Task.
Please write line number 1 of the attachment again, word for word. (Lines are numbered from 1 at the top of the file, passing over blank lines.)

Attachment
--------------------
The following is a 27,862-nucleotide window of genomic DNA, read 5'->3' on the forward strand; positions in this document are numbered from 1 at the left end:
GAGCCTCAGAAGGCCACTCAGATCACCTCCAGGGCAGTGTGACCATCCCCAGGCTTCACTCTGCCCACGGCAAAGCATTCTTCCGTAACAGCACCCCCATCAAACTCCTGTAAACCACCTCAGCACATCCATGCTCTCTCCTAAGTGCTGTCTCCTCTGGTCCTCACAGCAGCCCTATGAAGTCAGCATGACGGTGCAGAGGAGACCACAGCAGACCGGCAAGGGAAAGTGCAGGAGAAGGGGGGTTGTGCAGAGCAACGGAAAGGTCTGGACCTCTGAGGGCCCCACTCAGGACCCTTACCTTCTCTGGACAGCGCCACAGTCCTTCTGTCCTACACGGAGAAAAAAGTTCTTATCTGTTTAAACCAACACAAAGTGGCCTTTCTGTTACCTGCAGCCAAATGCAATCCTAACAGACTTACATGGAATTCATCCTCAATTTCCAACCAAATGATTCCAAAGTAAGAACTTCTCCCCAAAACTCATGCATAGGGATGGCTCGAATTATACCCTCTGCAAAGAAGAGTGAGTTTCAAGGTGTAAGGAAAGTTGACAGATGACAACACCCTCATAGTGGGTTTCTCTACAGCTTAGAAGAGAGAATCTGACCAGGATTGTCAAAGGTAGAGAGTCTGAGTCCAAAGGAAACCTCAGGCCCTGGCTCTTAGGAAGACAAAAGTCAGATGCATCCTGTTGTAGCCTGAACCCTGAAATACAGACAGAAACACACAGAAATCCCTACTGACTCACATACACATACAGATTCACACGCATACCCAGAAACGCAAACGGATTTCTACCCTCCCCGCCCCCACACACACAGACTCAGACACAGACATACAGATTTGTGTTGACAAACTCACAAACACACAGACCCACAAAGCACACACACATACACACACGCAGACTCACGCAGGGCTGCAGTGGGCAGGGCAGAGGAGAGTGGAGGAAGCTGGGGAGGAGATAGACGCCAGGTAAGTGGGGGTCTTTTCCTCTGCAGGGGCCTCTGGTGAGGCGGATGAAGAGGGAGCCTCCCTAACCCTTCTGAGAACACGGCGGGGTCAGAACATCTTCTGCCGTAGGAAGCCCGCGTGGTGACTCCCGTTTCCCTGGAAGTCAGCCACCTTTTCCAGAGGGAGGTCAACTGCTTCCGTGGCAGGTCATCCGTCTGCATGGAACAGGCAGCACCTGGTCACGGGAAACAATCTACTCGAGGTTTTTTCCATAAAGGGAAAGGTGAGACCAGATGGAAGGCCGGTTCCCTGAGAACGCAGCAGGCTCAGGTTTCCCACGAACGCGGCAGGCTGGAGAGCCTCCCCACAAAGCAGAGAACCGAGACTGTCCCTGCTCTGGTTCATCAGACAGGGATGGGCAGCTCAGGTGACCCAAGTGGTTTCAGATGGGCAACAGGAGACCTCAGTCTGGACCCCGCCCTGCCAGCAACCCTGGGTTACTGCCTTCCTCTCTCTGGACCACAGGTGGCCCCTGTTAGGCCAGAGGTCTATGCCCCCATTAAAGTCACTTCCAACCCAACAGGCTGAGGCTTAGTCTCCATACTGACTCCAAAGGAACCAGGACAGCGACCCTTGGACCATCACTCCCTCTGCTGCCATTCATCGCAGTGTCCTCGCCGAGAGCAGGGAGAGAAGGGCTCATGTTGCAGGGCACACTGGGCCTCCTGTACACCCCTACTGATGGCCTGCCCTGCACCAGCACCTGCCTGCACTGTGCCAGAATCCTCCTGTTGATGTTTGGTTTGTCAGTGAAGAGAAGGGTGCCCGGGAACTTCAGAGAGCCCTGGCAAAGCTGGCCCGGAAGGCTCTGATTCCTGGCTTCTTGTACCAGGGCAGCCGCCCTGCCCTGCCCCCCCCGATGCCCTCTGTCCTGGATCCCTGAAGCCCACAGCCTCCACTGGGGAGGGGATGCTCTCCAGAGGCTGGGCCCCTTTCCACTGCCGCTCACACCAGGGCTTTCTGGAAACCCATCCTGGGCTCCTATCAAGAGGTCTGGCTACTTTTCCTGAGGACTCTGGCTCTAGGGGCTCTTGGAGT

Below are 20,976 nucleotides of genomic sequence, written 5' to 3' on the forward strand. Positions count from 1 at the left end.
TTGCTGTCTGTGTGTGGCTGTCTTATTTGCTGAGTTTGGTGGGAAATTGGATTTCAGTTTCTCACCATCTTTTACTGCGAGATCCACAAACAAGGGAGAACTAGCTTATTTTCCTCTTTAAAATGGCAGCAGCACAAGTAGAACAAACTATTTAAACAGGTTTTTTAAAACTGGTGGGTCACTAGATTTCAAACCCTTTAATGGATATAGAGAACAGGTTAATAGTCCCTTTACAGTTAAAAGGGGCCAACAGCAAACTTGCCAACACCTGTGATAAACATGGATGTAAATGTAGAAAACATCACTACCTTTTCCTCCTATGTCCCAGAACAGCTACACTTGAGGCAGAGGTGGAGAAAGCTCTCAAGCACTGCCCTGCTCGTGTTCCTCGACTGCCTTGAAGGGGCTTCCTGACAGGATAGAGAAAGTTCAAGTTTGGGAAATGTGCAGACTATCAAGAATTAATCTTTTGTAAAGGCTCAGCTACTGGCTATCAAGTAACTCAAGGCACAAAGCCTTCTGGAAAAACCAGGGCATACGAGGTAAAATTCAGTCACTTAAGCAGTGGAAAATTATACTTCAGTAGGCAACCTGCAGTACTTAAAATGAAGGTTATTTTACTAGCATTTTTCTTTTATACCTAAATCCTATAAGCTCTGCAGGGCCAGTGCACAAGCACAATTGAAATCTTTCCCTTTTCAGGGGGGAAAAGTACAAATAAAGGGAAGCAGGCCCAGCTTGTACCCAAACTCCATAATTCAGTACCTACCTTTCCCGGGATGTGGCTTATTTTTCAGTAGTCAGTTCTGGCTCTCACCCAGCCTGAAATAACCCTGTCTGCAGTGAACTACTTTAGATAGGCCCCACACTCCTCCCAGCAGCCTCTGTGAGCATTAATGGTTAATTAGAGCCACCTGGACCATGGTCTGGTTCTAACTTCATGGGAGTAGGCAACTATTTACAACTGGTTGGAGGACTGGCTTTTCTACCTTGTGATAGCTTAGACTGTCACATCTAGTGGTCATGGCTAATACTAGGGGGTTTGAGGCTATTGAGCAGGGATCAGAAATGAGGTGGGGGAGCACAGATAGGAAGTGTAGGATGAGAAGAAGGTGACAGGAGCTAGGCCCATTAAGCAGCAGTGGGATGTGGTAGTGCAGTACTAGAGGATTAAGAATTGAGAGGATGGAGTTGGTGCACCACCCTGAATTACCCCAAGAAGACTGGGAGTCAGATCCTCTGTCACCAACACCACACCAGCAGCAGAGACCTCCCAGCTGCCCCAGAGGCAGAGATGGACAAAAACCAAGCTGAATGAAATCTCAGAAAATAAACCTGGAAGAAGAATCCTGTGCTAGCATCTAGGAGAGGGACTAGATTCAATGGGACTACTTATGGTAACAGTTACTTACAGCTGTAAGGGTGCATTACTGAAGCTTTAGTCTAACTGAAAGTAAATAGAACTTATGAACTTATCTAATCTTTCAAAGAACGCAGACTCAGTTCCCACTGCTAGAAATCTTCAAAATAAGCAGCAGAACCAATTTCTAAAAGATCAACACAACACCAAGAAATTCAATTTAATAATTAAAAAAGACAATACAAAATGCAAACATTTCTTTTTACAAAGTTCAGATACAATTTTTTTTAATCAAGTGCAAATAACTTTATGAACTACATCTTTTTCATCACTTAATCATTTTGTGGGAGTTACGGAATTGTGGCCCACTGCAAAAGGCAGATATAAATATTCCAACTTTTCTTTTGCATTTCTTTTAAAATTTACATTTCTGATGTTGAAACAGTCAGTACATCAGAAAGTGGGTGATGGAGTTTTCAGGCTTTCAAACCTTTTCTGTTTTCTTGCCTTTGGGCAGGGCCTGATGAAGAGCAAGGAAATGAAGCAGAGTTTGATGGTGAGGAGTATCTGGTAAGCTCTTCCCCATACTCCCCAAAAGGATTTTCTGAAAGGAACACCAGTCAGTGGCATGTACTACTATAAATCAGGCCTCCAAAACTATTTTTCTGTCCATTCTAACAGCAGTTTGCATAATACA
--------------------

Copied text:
The following is a 27,862-nucleotide window of genomic DNA, read 5'->3' on the forward strand; positions in this document are numbered from 1 at the left end: